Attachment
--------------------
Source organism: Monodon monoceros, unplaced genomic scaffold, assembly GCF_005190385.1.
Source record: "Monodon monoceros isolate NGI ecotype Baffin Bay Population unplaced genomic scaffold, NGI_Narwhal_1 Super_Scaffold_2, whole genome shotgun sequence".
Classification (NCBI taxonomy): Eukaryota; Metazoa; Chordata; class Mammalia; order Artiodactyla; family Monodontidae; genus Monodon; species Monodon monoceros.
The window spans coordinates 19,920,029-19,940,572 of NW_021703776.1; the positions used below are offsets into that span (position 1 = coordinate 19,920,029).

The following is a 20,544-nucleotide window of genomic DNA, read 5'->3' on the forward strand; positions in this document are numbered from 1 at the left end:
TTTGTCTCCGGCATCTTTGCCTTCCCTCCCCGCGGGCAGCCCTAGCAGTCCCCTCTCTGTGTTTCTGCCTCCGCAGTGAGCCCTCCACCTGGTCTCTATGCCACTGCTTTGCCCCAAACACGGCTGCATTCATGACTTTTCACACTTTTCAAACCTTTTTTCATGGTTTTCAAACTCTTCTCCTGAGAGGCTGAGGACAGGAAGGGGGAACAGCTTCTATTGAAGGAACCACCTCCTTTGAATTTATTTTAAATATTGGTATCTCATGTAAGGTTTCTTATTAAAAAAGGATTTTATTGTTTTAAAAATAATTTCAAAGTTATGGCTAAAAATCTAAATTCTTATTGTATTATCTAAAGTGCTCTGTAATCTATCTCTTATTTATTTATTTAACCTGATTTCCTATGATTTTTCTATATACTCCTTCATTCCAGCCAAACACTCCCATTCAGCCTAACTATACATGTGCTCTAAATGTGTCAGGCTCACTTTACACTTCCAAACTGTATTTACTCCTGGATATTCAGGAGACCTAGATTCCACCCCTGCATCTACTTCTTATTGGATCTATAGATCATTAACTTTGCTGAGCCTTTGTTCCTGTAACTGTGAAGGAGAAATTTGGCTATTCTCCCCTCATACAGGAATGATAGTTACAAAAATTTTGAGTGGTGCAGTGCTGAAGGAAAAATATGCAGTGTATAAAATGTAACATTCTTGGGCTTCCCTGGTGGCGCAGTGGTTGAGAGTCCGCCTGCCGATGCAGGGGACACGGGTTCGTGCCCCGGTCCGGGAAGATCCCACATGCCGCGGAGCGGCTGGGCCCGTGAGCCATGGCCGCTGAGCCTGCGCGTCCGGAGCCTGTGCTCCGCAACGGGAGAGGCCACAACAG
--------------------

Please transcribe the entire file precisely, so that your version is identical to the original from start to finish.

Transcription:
Source organism: Monodon monoceros, unplaced genomic scaffold, assembly GCF_005190385.1.
Source record: "Monodon monoceros isolate NGI ecotype Baffin Bay Population unplaced genomic scaffold, NGI_Narwhal_1 Super_Scaffold_2, whole genome shotgun sequence".
Classification (NCBI taxonomy): Eukaryota; Metazoa; Chordata; class Mammalia; order Artiodactyla; family Monodontidae; genus Monodon; species Monodon monoceros.
The window spans coordinates 19,920,029-19,940,572 of NW_021703776.1; the positions used below are offsets into that span (position 1 = coordinate 19,920,029).

The following is a 20,544-nucleotide window of genomic DNA, read 5'->3' on the forward strand; positions in this document are numbered from 1 at the left end:
TTTGTCTCCGGCATCTTTGCCTTCCCTCCCCGCGGGCAGCCCTAGCAGTCCCCTCTCTGTGTTTCTGCCTCCGCAGTGAGCCCTCCACCTGGTCTCTATGCCACTGCTTTGCCCCAAACACGGCTGCATTCATGACTTTTCACACTTTTCAAACCTTTTTTCATGGTTTTCAAACTCTTCTCCTGAGAGGCTGAGGACAGGAAGGGGGAACAGCTTCTATTGAAGGAACCACCTCCTTTGAATTTATTTTAAATATTGGTATCTCATGTAAGGTTTCTTATTAAAAAAGGATTTTATTGTTTTAAAAATAATTTCAAAGTTATGGCTAAAAATCTAAATTCTTATTGTATTATCTAAAGTGCTCTGTAATCTATCTCTTATTTATTTATTTAACCTGATTTCCTATGATTTTTCTATATACTCCTTCATTCCAGCCAAACACTCCCATTCAGCCTAACTATACATGTGCTCTAAATGTGTCAGGCTCACTTTACACTTCCAAACTGTATTTACTCCTGGATATTCAGGAGACCTAGATTCCACCCCTGCATCTACTTCTTATTGGATCTATAGATCATTAACTTTGCTGAGCCTTTGTTCCTGTAACTGTGAAGGAGAAATTTGGCTATTCTCCCCTCATACAGGAATGATAGTTACAAAAATTTTGAGTGGTGCAGTGCTGAAGGAAAAATATGCAGTGTATAAAATGTAACATTCTTGGGCTTCCCTGGTGGCGCAGTGGTTGAGAGTCCGCCTGCCGATGCAGGGGACACGGGTTCGTGCCCCGGTCCGGGAAGATCCCACATGCCGCGGAGCGGCTGGGCCCGTGAGCCATGGCCGCTGAGCCTGCGCGTCCGGAGCCTGTGCTCCGCAACGGGAGAGGCCACAACAG